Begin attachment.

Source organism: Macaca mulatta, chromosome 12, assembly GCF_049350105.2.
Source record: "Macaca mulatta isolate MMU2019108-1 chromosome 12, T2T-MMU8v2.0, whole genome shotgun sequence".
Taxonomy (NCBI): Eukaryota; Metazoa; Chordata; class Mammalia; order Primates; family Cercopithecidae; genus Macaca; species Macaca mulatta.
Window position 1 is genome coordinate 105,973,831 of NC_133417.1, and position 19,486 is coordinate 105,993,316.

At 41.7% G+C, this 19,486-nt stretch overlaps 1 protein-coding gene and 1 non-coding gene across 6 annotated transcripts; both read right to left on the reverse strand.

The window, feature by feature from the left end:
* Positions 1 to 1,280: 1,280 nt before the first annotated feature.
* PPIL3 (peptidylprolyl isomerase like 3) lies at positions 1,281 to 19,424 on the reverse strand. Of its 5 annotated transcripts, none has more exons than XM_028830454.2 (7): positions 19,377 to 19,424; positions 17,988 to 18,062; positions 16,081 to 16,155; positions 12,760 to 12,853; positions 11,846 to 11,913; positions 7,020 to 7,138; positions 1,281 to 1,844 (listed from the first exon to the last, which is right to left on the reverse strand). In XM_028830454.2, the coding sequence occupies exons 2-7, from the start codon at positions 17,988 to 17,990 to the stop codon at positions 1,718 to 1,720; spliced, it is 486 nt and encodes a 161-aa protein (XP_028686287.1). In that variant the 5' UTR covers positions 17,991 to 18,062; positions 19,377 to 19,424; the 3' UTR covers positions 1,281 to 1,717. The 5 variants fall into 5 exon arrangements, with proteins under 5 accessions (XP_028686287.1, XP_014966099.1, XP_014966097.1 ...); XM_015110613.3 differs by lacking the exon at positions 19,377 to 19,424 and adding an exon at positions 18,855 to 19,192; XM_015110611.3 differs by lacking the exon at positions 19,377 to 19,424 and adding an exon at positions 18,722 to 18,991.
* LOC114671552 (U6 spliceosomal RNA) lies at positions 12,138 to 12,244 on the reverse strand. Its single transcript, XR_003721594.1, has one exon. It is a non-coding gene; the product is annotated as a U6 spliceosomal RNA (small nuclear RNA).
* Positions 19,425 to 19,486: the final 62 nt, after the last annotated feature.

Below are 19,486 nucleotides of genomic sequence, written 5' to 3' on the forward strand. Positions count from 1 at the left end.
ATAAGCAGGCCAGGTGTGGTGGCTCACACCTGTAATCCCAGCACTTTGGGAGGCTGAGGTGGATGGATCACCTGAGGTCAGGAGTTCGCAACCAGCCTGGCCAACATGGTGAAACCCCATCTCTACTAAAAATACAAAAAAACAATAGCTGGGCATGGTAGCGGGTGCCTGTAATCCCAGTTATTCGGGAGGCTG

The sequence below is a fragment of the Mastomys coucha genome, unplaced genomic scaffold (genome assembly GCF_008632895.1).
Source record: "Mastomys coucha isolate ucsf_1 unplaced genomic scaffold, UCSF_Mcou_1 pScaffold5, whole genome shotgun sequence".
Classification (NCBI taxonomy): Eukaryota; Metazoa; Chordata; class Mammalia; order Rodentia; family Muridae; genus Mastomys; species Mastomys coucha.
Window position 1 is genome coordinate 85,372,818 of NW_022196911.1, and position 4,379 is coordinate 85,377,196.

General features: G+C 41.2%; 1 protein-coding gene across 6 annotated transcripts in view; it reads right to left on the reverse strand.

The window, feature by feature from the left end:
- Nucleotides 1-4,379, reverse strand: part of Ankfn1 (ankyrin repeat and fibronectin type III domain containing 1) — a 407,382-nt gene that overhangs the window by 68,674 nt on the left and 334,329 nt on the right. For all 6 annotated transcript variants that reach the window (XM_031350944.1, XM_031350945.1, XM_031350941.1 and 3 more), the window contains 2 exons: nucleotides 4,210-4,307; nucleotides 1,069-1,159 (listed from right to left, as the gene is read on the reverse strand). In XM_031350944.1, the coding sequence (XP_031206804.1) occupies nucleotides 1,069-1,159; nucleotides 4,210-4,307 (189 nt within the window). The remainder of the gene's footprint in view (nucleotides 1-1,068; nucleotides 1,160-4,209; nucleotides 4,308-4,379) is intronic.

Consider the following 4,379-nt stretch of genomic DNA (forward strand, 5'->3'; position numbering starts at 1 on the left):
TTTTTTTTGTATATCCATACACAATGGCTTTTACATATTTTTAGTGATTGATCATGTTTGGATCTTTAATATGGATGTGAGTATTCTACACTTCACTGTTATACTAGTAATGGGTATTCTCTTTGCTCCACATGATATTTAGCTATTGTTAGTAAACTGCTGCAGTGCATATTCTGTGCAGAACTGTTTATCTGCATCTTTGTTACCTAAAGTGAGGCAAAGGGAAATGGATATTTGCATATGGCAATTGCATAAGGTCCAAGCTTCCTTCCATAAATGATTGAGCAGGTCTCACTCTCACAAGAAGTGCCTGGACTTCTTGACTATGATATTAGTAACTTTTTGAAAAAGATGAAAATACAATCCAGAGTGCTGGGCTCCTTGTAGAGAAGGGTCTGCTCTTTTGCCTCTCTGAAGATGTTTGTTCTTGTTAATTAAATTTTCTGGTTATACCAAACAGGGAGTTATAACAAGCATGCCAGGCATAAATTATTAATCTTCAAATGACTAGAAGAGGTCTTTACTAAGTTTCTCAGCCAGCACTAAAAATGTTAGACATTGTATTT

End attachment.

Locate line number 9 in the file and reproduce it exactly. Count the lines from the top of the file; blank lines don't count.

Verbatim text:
* LOC114671552 (U6 spliceosomal RNA) lies at positions 12,138 to 12,244 on the reverse strand. Its single transcript, XR_003721594.1, has one exon. It is a non-coding gene; the product is annotated as a U6 spliceosomal RNA (small nuclear RNA).